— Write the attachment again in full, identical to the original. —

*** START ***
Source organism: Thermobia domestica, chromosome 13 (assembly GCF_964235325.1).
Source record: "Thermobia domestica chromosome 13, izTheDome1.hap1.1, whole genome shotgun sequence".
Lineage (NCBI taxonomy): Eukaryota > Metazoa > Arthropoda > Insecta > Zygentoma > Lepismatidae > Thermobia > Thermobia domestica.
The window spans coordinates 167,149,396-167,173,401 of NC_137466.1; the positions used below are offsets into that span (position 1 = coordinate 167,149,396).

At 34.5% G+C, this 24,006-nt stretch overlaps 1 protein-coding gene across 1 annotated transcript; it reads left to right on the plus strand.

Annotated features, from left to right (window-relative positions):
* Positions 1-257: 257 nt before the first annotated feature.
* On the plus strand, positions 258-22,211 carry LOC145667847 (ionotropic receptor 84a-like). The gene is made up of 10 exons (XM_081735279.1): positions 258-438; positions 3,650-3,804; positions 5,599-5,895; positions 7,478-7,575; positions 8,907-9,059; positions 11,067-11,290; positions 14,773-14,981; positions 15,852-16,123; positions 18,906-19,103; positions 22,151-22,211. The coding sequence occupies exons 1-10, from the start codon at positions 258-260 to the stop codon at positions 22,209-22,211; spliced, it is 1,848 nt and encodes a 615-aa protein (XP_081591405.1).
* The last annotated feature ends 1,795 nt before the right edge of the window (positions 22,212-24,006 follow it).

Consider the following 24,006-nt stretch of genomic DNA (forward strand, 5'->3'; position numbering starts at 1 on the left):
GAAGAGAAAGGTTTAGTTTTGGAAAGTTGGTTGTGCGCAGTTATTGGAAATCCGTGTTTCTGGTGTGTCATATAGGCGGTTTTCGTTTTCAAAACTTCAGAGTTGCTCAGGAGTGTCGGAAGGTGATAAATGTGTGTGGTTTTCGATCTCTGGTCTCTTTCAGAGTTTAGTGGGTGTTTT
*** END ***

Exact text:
Source organism: Thermobia domestica, chromosome 13 (assembly GCF_964235325.1).
Source record: "Thermobia domestica chromosome 13, izTheDome1.hap1.1, whole genome shotgun sequence".
Lineage (NCBI taxonomy): Eukaryota > Metazoa > Arthropoda > Insecta > Zygentoma > Lepismatidae > Thermobia > Thermobia domestica.
The window spans coordinates 167,149,396-167,173,401 of NC_137466.1; the positions used below are offsets into that span (position 1 = coordinate 167,149,396).

At 34.5% G+C, this 24,006-nt stretch overlaps 1 protein-coding gene across 1 annotated transcript; it reads left to right on the plus strand.

Annotated features, from left to right (window-relative positions):
* Positions 1-257: 257 nt before the first annotated feature.
* On the plus strand, positions 258-22,211 carry LOC145667847 (ionotropic receptor 84a-like). The gene is made up of 10 exons (XM_081735279.1): positions 258-438; positions 3,650-3,804; positions 5,599-5,895; positions 7,478-7,575; positions 8,907-9,059; positions 11,067-11,290; positions 14,773-14,981; positions 15,852-16,123; positions 18,906-19,103; positions 22,151-22,211. The coding sequence occupies exons 1-10, from the start codon at positions 258-260 to the stop codon at positions 22,209-22,211; spliced, it is 1,848 nt and encodes a 615-aa protein (XP_081591405.1).
* The last annotated feature ends 1,795 nt before the right edge of the window (positions 22,212-24,006 follow it).

Consider the following 24,006-nt stretch of genomic DNA (forward strand, 5'->3'; position numbering starts at 1 on the left):
GAAGAGAAAGGTTTAGTTTTGGAAAGTTGGTTGTGCGCAGTTATTGGAAATCCGTGTTTCTGGTGTGTCATATAGGCGGTTTTCGTTTTCAAAACTTCAGAGTTGCTCAGGAGTGTCGGAAGGTGATAAATGTGTGTGGTTTTCGATCTCTGGTCTCTTTCAGAGTTTAGTGGGTGTTTT